This blog series is dedicated to telling the real-world stories of the most serious cases of stolen identities – and just how devastating these crimes can be on organizations, individuals, and families. This week’s recap shows how an identity thief was able to rack up more than $169,000 in credit card fraud under the name of Hollywood actress, Demi Moore.
About the ID Theft Victim
Moore is a Hollywood actress who’s had roles in a variety of films and television shows. Some of her more successful movies include A Few Good Men, Indecent Proposal, and G.I. Jane. She recently made an appearance on Comedy Central’s Roast of her ex-husband, Bruce Willis.
A Stolen Identity Unleashed
In March 2018, David Matthew Read, a 35-year-old man from Los Angeles, impersonated Moore and reported her no-limit American Express card as stolen. He then intercepted the replacement card from a FedEx location before it could be delivered. Over the next 25 days, Read went on a number of lavish spending sprees both online and at luxury retail stores like Nordstrom and Saks Fifth Avenue. All-in-all, the charges exceeded $169,000 before Moore noticed and reported the theft.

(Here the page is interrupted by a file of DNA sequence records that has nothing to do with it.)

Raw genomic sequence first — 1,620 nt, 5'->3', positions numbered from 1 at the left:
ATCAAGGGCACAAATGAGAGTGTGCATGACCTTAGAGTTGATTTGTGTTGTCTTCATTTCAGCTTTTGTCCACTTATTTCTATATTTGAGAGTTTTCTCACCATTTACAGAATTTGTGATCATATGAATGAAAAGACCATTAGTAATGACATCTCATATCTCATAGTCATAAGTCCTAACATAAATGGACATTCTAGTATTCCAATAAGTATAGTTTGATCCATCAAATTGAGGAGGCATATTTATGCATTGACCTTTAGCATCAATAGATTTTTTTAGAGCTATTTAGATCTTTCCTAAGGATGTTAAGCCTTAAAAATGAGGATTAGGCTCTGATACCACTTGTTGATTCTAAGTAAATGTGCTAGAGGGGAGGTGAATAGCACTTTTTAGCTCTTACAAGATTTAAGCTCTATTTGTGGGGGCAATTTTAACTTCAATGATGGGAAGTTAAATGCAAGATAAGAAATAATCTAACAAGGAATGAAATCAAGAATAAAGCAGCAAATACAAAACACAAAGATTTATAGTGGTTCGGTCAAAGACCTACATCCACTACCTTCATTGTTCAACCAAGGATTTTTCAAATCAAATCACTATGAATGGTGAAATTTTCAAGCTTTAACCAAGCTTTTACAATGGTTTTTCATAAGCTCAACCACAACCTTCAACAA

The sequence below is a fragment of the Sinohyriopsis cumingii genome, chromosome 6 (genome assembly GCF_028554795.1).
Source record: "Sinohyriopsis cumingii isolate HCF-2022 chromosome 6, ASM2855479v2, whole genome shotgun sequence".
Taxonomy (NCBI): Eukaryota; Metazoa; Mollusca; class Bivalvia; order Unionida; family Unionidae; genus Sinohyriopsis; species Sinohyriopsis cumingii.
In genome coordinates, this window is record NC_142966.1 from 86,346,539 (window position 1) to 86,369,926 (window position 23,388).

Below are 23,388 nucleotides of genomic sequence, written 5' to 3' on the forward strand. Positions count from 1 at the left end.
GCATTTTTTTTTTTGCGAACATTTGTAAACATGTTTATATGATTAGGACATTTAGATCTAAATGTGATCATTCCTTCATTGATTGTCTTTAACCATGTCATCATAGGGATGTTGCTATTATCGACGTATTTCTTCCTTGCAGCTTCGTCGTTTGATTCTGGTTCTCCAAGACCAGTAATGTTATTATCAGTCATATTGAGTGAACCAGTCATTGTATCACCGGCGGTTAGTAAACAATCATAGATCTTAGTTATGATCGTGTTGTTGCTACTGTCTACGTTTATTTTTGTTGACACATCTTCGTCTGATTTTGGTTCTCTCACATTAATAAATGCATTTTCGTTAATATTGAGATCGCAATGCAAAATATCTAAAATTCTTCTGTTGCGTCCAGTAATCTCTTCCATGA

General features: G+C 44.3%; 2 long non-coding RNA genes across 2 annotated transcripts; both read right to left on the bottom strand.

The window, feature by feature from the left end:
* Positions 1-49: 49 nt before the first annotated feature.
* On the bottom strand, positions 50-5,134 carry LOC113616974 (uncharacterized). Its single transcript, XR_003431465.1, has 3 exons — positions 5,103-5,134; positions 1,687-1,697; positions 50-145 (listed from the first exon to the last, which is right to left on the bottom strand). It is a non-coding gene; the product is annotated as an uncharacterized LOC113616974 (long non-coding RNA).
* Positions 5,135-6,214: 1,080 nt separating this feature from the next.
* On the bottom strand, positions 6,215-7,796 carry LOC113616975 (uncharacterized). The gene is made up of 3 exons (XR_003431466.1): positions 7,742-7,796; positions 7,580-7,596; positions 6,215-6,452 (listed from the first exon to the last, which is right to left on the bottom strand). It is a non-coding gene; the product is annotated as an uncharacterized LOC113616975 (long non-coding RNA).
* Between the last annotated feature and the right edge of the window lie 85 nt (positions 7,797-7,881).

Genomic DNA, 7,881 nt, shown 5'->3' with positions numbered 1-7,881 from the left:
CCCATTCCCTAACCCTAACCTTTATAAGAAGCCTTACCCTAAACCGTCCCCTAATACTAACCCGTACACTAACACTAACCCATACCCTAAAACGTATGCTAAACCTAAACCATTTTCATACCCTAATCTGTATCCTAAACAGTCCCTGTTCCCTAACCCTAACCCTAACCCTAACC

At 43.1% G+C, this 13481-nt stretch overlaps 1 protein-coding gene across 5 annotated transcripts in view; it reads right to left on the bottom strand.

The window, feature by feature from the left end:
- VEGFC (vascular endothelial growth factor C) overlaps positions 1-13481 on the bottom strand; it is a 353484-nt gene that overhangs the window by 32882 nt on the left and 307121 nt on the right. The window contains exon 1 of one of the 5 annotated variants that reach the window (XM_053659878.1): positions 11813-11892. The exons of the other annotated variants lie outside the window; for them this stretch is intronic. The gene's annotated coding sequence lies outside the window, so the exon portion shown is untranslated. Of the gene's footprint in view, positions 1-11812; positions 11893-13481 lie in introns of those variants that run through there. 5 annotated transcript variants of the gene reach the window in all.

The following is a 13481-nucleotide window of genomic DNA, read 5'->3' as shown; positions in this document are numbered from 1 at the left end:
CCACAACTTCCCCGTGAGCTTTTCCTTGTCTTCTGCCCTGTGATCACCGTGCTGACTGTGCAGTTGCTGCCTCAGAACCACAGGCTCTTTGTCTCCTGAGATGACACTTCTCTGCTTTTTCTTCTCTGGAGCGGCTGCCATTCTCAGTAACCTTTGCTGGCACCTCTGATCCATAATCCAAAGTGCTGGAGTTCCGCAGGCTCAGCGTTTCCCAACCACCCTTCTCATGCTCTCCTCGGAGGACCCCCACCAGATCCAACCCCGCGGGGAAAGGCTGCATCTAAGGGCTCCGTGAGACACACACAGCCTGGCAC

Read has a prior history of theft and fraud and had been picked up by police after purchasing a Mercedes with another person’s information. He was then identified as the culprit in Moore’s case after federal investigators obtained surveillance videos of him shopping with her stolen card.
We Are All Vulnerable
A case like this shows that even high-profile celebrities can be successfully targeted by fraudsters. In cases like this, typically the credit card company would alert the card owner to unusually high purchases. However, such fraudulent charges, like the one’s Moore experienced, have a reduced liability as many credit card issuers and financial institutions have identity crime insurance and will cover the charges associated with credit card fraud once proven fraudulent.
Proactively Monitor Your Financial Transactions
Credit card fraud is a growing problem that hurts both consumers and merchants. The Identity Theft Resource Center (ITRC) found that credit card fraud increased 23 percent last year alone. With a stolen card, fraudsters can set up online loyalty accounts, make down payments on larger purchases, and use your personal information to pivot into other forms of identity theft.
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